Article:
We're learning about
herbivores in science class. Mr. Sanders, our teacher, is
telling us everything about them, and we're learning so much.
The first thing we learned
is that herbivores are plant-eating mammals. Several groups
of mammals are adapted as herbivores. Rodents such as mice,
beavers, and squirrels, have large teeth for gnawing at the front
of their jaws, and many chewing and grinding teeth along the
side. They eat grass and leaves and are also able to gnaw
into tough foods like bark or nuts. Most rodents are small
animals. Rabbits and hares are not rodents, but they have the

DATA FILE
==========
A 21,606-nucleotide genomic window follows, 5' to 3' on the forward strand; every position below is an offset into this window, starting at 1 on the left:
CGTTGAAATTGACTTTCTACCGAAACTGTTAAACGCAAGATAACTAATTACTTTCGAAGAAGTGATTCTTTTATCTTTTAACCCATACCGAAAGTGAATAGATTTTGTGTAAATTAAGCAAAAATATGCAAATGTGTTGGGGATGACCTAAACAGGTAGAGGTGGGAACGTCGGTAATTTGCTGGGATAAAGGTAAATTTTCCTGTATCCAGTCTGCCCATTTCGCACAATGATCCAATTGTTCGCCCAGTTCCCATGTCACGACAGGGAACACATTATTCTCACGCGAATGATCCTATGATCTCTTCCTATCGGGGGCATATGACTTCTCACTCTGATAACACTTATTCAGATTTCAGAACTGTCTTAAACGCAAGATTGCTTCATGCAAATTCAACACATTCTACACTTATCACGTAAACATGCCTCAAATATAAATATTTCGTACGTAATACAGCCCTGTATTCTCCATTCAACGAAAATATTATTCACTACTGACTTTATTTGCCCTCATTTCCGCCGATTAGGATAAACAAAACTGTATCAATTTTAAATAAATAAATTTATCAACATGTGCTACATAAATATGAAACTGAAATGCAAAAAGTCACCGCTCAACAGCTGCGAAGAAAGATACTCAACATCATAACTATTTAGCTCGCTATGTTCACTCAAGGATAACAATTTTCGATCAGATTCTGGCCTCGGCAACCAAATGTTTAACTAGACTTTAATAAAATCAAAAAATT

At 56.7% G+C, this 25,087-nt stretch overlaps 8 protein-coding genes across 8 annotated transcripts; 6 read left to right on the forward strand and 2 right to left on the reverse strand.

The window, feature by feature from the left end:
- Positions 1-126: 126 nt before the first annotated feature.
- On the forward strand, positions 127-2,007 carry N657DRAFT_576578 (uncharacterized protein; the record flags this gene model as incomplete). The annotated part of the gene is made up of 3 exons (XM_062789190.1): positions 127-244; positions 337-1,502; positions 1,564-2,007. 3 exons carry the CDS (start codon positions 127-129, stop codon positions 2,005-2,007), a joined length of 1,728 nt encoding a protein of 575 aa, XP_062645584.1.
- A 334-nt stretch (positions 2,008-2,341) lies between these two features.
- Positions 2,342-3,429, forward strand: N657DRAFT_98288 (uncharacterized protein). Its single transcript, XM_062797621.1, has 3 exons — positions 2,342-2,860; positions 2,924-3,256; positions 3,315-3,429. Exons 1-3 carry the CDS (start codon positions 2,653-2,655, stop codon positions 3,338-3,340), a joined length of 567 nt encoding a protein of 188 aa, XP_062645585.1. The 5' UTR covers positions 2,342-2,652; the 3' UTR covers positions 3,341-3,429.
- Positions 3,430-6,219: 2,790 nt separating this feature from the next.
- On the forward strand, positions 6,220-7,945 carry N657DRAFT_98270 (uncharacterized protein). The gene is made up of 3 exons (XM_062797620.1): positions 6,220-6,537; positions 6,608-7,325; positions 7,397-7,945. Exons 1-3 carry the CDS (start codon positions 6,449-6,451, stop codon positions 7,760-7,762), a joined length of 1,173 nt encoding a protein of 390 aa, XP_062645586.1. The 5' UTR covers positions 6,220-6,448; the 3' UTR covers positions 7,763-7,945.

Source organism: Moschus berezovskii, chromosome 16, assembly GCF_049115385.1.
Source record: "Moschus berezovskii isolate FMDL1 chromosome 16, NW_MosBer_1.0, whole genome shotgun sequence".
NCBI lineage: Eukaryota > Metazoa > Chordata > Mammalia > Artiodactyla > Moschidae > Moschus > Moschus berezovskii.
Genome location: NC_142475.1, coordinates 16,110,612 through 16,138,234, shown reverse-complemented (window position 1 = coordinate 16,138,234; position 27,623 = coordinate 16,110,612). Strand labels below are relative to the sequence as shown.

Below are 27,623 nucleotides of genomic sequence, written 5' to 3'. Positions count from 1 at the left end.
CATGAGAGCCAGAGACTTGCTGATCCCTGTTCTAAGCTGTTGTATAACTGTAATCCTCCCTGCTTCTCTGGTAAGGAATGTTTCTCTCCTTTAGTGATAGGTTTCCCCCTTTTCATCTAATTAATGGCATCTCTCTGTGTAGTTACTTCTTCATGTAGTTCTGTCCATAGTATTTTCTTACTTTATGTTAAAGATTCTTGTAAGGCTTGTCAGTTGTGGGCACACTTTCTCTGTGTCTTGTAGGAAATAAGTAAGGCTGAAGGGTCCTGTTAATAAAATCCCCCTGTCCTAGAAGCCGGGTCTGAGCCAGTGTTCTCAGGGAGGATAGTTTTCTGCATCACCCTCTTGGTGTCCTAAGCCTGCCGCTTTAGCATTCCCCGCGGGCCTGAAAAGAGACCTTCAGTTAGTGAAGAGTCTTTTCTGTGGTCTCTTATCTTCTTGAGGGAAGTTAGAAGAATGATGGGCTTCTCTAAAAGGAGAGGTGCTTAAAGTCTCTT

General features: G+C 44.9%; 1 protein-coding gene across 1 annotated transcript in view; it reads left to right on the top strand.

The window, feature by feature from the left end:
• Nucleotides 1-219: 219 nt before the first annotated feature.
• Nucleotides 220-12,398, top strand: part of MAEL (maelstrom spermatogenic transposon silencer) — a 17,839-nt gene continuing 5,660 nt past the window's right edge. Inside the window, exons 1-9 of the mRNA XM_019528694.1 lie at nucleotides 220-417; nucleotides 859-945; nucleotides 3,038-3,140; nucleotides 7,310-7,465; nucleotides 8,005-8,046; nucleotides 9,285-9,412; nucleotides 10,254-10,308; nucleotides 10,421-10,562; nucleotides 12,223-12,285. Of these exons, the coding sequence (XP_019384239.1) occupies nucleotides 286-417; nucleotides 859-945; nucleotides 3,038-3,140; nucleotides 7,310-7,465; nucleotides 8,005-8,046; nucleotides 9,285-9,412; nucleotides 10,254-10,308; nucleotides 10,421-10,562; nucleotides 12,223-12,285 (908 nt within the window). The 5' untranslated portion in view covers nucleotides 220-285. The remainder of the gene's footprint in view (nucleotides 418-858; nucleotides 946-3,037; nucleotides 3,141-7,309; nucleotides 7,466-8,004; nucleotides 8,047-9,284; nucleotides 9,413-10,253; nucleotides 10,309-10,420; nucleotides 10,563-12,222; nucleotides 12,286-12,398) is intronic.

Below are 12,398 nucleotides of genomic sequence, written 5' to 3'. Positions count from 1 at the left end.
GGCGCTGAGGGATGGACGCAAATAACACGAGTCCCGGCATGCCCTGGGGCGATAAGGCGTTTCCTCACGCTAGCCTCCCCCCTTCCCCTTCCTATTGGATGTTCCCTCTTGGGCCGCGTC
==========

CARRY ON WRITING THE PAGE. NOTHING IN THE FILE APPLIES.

same types of teeth and feed in similar ways.
Mr. Sanders went on to
explain that most of the big plant eaters are hoofed
mammals. There are two groups. The odd-toed hoofed
mammals include horses, tapirs, and rhinos. The other group
is called the even-toed group. This group includes deer,
camels, antelope, and cows. Some of these animals browse
leaves and twigs from bushes. Giraffes reach up high into
trees with their tongue and lips. The other hoofed animals
have broad lips to feed from the ground on tough grasses.
We learned that since plants
have little food value, herbivores have to eat a lot. They
spend most of the day feeding.
Next we're learning all
about carnivores and omnivores.